There are oh-so-many things I would like to talk about today’s artist, Paul Tsui. It is so rare, in my infinite googling powers , that I find a lot of new stuff. New artists, new pieces, yeah yeah – but new styles and application that actually get me excited are pretty hard to find. Now, Paul hasn’t obviously reinvented the wheel here – but when you look at his whole body of work you can really tell there is some different kind of decision making here. I would put his work on the same list I would put other modern day ‘masters’ – his brush work and textures work flawlessly with the immaculate colors that display a scene so perfectly well, both with mood and real atmospheric properties.
So, that was the first thing.
Secondly, I am going to embarrass him (because of course EVERY artist I feature is aware I talk about them), by posting an image he posted back in 2008:
Note: This is NOT bad! I’ve seen a lot of great student’s work that wished it looked like this. But, that is what it looks like: a student. Someone who is still figuring things out. One of the great things about some of the images above is the confidence in the work, how easy he makes it look. My first impression is that the colors are much different – you can tell the artist is thinking ‘OK – brown dress. Yellow hair. Light shirt. Blue pants. Dark foreground, lighter background….’ These things are all correct, but the fact you can see him thinking ruins a part of the illusion. Going back to his images above look at how honest the images appear. Do you think he made these changes instantaneously?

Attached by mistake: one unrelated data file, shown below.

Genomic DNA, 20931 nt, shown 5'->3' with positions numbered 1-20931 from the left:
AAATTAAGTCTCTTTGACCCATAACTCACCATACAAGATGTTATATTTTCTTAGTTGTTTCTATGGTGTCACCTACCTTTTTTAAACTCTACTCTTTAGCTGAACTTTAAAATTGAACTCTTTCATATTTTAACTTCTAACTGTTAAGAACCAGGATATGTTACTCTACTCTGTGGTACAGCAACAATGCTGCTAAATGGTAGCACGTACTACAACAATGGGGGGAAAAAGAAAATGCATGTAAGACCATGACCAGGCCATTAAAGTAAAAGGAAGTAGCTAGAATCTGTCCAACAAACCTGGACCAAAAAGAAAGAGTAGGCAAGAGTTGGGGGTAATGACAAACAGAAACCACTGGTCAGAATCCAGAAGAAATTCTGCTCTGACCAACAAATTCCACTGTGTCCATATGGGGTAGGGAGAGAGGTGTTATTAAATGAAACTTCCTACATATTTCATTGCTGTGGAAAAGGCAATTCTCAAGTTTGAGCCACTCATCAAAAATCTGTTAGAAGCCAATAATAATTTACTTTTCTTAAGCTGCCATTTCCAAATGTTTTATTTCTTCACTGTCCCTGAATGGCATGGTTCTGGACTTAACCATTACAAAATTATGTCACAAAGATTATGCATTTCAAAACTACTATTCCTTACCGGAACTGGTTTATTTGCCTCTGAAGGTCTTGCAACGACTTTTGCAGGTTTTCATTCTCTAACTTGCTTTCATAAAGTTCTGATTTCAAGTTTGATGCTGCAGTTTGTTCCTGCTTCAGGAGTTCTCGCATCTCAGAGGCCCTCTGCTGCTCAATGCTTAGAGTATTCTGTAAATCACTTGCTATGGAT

With the internet these days, with introduction to new and ‘better’ websites, it isn’t so often we can look 5+ years back on an artists learning curve like this and see how he/she has improved and through what artistic decisions. I just want to remind all the readers out there (there has to be like, what, 9 of you now?) that practice really does make perfect. Sometimes it will take 5 years, sometimes 1, sometimes 20. But all great artists have one thing in common: They didn’t stop.